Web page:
3 Preparing the family

Stroke is sudden and unexpected and, with little or no time to prepare, it can take a huge physical, mental and emotional toll on the families of stroke survivors. The majority of stroke survivors are able to adjust to life as it is after the stroke, but some find that they need a little help to make the change.

Some carers and family members find that their loved one acts differently after their stroke and the dynamics of the relationships that the stroke survivor has with others can alter as members of the family take on new roles, such as providing assistance with day-to-day care or becoming the breadwinner.

If your loved one has recently been affected by stroke, it is helpful to be aware of some of the potential consequences:

  • Anxiety: some stroke survivors find that, understandably, they feel very uncertain about general daily life after their stroke. This can develop into an anxiety-based condition which prevents them from making progress in rehabilitation and completing daily activities.
  • Aphasia: aphasia (or dysphasia) is a difficulty understanding what is said to you and/or expressing yourself. Aphasia does not damage intelligence, but does affect how someone can use language.
  • Changes in mood: stroke may have significant impact on the survivor’s abilities and as a result their view of and confidence in themselves. It is quite natural to feel low in mood and need a period of adjustment to cope with the situation.
  • Cognitive difficulties: a stroke often affects how the stroke survivor understands the world around them. This includes how you see and hear, how your brain recognises people and objects and how it remembers and organises information. An occupational therapist or clinical psychologist can identify and explain the problems which are occurring for the stroke survivor and give advice on adjusting activities and routines, so that they can continue to be as independent as possible.
  • Depression: stroke survivors can often become disheartened after their stroke. However, this may progress into depression which makes it difficult for the stroke survivor to engage in rehabilitation or in daily life. Appropriate treatment may include talking therapies or medication.
  • Dysarthria: slurred or distorted speech, due to changes in the control of muscles in the mouth and throat.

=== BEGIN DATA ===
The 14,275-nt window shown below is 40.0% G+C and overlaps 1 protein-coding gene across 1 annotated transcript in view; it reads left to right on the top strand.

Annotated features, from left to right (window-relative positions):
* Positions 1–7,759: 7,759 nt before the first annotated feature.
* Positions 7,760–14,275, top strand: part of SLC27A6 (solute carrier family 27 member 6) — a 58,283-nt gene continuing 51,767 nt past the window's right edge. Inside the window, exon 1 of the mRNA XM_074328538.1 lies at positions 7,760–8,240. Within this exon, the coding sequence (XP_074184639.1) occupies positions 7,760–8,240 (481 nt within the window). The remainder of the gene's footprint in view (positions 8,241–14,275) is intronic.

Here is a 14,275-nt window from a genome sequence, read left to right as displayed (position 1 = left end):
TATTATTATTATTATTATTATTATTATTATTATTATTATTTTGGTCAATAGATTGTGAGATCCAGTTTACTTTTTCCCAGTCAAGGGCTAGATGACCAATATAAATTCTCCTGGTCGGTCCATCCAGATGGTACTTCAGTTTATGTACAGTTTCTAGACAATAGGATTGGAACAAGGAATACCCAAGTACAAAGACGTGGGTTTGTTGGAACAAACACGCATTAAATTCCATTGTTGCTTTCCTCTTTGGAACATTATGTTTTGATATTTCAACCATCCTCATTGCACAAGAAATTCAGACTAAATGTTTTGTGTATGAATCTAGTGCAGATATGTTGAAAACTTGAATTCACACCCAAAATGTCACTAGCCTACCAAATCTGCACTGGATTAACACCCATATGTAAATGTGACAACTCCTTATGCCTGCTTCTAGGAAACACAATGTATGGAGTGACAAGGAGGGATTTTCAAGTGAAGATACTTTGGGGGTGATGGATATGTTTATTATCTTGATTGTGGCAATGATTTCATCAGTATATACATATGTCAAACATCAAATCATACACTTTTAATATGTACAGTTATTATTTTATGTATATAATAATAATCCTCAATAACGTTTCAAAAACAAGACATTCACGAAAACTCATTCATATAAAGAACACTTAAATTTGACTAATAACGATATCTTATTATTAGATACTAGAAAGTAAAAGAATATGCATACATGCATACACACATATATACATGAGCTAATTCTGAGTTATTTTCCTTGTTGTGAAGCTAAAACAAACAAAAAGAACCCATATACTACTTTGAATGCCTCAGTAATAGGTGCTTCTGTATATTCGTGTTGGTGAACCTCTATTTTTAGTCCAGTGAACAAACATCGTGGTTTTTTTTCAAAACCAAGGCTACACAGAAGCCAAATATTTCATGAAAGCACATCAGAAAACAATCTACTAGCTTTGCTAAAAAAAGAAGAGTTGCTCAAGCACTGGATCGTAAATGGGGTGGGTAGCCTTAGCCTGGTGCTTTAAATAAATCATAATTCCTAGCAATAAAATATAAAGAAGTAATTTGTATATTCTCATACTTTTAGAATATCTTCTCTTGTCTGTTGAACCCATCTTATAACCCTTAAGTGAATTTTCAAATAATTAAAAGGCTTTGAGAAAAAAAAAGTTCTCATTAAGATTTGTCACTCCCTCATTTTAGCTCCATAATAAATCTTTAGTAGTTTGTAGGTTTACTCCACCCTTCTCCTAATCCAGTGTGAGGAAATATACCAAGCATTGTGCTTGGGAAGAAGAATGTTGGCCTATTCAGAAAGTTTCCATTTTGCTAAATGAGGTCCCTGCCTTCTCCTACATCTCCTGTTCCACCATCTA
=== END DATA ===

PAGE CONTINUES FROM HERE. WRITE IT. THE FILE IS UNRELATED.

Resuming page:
• Dyspraxia: an inability to control and co-ordinate movements. This can affect the co-ordination of arms and legs, or the muscles used in talking.
  • Emotionalism: strokes can lead to personality changes and emotional imbalances. Stroke survivors often find that crying, anger and laughter occur more easily than they did before the stroke. In some patients ‘emotional liability’ occurs, when crying and laughter become uncontrollable.
  • Fatigue: even after a relatively mild stroke or a mini stroke (TIA), many people say that they feel completely exhausted. Stroke survivors often describe fatigue as one of the most difficult problems they face. There are a number of approaches and techniques for managing fatigue to consider.
  • Frustration: when everyday activities become difficult to do, it is unsurprising that the stroke survivor becomes frustrated. Sometimes this frustration builds up into anger at the situation which has resulted from the stroke.
  • Incontinence: problems with bladder and/or bowel control are very common after a stroke. The stroke may have damaged the part of the brain that controls the bladder and/or bowel, or people may not be fully aware of their surroundings.
  • Neglect: some stroke survivors neglect the side of their world corresponding to the side of their brain which was injured by the stroke. For example, a stroke survivor with left-sided neglect may ignore the left-side of the face when washing.
  • Swallowing: nearly half of people who have had a stroke will initially experience difficulty swallowing (dysphagia). Without treatment people with dysphagia are vulnerable to dehydration and undernutrition, as well as infection caused by food or fluid ‘going down the wrong way’.
  • Seizures following stroke: approximately 15% of stroke survivors will have seizures at some point after a stroke. It is more common in people who have had a very big stroke. Symptoms of seizure may include periods of vacant episodes, twitching or jerking of muscles and limbs and sometimes loss of consciousness for short periods.
  • Sex after stroke: having a stroke does not have to mean the end of being sexually active, although changes may be involved. Physically, stroke can affect men and women in different ways. A woman may find that sexual arousal takes longer after her stroke and there may be a loss of sensation or a degree of vaginal dryness. A man may find he is unable to achieve or sustain an erection. Many people worry that having sex will raise their blood pressure too high. In fact, sex only affects your blood pressure in the same way as exercise does.

All members of the medical and rehabilitation team will be happy to discuss any concerns you may have about changes in you or your loved one' reactions or behaviour since the stroke.